Invasive gum rockrose threatens cork oaks in Portugal
What strategies and adaptive measures does the cork oak (Quercus suber) use in savanna-like ecosystems in southeastern Portugal to meet its water needs in summer and winter? And how does it perform when this tree competes for water with the invasive gum rockrose (Cistus ladanifer)? A team led by Dr. Simon Haberstroh and Prof. Dr. Christiane Werner from the Institute of Earth and Environmental Sciences at the University of Freiburg describe their findings on these research questions in the journal Functional Ecology.
Cork oaks change their water use strategy
According to the scientists, neither cork oaks nor gum rockroses control their water flows much in winter or spring. However, this changes during the summer drought, when cork oaks limit their water losses to withstand drought conditions. In contrast, rockrose, an invasive shrub, uses available soil water resources.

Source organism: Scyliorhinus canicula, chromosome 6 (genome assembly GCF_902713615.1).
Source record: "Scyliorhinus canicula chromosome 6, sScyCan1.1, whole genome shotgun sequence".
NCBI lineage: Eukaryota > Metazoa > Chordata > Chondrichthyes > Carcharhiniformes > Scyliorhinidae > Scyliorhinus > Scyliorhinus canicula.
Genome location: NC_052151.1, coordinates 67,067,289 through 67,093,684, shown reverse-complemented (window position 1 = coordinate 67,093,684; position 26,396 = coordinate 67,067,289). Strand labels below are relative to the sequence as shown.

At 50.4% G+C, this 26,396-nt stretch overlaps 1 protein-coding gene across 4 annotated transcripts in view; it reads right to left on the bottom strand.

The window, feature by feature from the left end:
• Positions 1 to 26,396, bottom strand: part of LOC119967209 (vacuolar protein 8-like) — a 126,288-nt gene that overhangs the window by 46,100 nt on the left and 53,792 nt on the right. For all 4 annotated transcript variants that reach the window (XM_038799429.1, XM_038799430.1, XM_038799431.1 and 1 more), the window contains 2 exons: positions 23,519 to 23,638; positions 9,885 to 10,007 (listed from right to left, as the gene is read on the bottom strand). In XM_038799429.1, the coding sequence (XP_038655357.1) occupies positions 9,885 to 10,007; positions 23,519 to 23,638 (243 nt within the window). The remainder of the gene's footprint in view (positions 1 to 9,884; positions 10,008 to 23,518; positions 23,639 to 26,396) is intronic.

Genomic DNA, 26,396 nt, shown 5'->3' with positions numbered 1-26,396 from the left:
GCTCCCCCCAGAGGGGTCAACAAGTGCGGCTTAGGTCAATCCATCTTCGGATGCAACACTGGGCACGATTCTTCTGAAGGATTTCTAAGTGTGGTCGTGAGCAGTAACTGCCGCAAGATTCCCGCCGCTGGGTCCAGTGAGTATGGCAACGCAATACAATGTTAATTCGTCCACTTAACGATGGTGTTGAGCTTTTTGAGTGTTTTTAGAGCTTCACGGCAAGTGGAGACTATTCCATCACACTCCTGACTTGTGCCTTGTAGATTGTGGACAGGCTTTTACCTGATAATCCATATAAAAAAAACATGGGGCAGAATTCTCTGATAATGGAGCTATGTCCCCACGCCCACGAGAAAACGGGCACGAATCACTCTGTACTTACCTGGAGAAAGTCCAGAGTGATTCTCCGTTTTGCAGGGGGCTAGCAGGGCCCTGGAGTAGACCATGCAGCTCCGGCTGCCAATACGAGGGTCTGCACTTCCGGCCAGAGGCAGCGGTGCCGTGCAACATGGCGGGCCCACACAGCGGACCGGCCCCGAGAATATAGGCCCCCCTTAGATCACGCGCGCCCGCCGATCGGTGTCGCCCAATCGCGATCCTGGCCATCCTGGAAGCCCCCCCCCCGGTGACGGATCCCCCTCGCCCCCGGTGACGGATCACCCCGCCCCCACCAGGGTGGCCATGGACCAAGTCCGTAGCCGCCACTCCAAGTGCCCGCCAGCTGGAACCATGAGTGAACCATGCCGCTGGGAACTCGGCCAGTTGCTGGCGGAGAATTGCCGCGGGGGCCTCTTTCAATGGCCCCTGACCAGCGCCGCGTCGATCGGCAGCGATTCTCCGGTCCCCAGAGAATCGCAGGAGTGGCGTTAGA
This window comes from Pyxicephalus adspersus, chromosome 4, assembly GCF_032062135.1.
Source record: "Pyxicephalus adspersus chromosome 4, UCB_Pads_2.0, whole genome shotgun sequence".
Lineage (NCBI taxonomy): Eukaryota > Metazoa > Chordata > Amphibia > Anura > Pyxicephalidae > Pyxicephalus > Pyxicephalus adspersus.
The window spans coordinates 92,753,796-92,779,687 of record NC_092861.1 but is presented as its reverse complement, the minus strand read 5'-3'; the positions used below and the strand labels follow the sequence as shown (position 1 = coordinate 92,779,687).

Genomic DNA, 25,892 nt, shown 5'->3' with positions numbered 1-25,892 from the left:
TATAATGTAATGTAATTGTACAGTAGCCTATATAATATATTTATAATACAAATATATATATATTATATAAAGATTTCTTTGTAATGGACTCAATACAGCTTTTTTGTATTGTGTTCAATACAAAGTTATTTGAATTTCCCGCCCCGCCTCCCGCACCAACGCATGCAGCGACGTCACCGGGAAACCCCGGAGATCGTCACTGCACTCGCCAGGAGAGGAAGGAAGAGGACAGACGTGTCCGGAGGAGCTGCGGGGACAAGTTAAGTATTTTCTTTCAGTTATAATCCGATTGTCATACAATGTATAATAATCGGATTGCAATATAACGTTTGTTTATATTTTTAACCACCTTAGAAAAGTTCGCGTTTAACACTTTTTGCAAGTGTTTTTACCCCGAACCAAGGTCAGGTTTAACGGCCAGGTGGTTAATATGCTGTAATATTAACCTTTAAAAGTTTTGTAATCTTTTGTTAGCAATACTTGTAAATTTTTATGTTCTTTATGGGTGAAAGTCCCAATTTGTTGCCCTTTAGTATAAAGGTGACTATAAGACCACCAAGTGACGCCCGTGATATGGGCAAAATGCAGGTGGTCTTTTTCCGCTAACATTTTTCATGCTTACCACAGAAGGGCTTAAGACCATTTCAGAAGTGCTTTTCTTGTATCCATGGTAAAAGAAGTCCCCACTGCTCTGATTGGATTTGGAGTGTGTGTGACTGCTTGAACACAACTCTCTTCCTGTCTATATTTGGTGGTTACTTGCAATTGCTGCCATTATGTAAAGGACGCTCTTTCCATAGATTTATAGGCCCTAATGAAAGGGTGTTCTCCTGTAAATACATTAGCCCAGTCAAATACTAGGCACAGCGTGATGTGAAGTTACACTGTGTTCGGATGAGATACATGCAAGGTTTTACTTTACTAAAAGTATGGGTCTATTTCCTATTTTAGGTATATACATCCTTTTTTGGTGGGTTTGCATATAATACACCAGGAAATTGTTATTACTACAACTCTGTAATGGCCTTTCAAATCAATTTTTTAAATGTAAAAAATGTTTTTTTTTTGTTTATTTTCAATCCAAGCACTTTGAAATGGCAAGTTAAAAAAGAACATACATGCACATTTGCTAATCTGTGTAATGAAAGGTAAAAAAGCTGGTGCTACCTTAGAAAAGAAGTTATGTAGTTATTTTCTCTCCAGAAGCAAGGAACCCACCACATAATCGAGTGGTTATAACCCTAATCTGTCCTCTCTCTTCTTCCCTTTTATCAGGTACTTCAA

"This competitive strategy of the shrubs led to a change in the hydraulic behavior of the cork oaks. Previously, we were not aware that competition for water between plants could lead to such a change in water use strategy," Haberstroh explains. "As a result, the cork oaks took up less carbon, which was expressed by restricted tree water flow, reduced leaf area and stem growth. With continued and recurrent drought stress, this behavior will most likely have long-term negative effects and could contribute to the already observed decline of cork oaks."
The team studied the plants between October 2017 and March 2020 in Portugal. In the field, the researchers documented data on weather, groundwater content, leaf area and sap flow, among other things.
More information: Simon Haberstroh et al, Plant invasion modifies isohydricity in Mediterranean tree species, Functional Ecology (2022). DOI: 10.1111/1365-2435.14126
Journal information: Functional Ecology
Provided by University of Freiburg